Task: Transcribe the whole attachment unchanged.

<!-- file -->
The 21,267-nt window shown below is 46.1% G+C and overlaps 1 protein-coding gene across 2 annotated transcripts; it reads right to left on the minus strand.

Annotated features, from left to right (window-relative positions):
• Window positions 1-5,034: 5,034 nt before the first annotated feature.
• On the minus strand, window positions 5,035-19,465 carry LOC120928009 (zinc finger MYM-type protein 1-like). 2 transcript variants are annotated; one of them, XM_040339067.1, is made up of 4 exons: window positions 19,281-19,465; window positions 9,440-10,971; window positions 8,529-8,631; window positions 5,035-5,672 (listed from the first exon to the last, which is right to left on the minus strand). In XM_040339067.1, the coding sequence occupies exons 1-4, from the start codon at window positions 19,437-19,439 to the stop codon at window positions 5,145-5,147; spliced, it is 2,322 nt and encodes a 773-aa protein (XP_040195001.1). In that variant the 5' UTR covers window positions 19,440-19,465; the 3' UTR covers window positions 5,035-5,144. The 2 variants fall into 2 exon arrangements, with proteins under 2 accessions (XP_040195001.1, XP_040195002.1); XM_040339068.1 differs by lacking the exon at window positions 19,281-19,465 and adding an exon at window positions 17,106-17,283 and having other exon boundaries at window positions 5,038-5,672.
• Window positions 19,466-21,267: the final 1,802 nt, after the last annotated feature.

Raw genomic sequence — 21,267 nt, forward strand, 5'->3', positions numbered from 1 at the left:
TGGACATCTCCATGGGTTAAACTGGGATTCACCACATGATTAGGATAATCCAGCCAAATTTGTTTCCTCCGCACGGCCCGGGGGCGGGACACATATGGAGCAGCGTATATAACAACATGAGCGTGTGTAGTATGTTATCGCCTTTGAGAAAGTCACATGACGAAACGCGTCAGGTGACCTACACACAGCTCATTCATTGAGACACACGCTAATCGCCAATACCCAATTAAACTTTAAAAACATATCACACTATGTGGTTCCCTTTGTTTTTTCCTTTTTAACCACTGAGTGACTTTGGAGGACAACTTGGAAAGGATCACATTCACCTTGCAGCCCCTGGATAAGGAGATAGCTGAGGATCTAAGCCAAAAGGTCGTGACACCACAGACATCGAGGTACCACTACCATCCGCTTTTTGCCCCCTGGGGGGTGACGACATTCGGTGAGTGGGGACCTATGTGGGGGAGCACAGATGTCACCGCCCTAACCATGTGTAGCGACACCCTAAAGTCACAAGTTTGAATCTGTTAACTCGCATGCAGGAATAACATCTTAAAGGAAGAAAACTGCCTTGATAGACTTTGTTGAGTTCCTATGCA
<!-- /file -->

The 21,267-nt window shown below is 46.1% G+C and overlaps 1 protein-coding gene across 2 annotated transcripts; it reads right to left on the minus strand.

Annotated features, from left to right (window-relative positions):
• Window positions 1-5,034: 5,034 nt before the first annotated feature.
• On the minus strand, window positions 5,035-19,465 carry LOC120928009 (zinc finger MYM-type protein 1-like). 2 transcript variants are annotated; one of them, XM_040339067.1, is made up of 4 exons: window positions 19,281-19,465; window positions 9,440-10,971; window positions 8,529-8,631; window positions 5,035-5,672 (listed from the first exon to the last, which is right to left on the minus strand). In XM_040339067.1, the coding sequence occupies exons 1-4, from the start codon at window positions 19,437-19,439 to the stop codon at window positions 5,145-5,147; spliced, it is 2,322 nt and encodes a 773-aa protein (XP_040195001.1). In that variant the 5' UTR covers window positions 19,440-19,465; the 3' UTR covers window positions 5,035-5,144. The 2 variants fall into 2 exon arrangements, with proteins under 2 accessions (XP_040195001.1, XP_040195002.1); XM_040339068.1 differs by lacking the exon at window positions 19,281-19,465 and adding an exon at window positions 17,106-17,283 and having other exon boundaries at window positions 5,038-5,672.
• Window positions 19,466-21,267: the final 1,802 nt, after the last annotated feature.

Raw genomic sequence — 21,267 nt, forward strand, 5'->3', positions numbered from 1 at the left:
TGGACATCTCCATGGGTTAAACTGGGATTCACCACATGATTAGGATAATCCAGCCAAATTTGTTTCCTCCGCACGGCCCGGGGGCGGGACACATATGGAGCAGCGTATATAACAACATGAGCGTGTGTAGTATGTTATCGCCTTTGAGAAAGTCACATGACGAAACGCGTCAGGTGACCTACACACAGCTCATTCATTGAGACACACGCTAATCGCCAATACCCAATTAAACTTTAAAAACATATCACACTATGTGGTTCCCTTTGTTTTTTCCTTTTTAACCACTGAGTGACTTTGGAGGACAACTTGGAAAGGATCACATTCACCTTGCAGCCCCTGGATAAGGAGATAGCTGAGGATCTAAGCCAAAAGGTCGTGACACCACAGACATCGAGGTACCACTACCATCCGCTTTTTGCCCCCTGGGGGGTGACGACATTCGGTGAGTGGGGACCTATGTGGGGGAGCACAGATGTCACCGCCCTAACCATGTGTAGCGACACCCTAAAGTCACAAGTTTGAATCTGTTAACTCGCATGCAGGAATAACATCTTAAAGGAAGAAAACTGCCTTGATAGACTTTGTTGAGTTCCTATGCA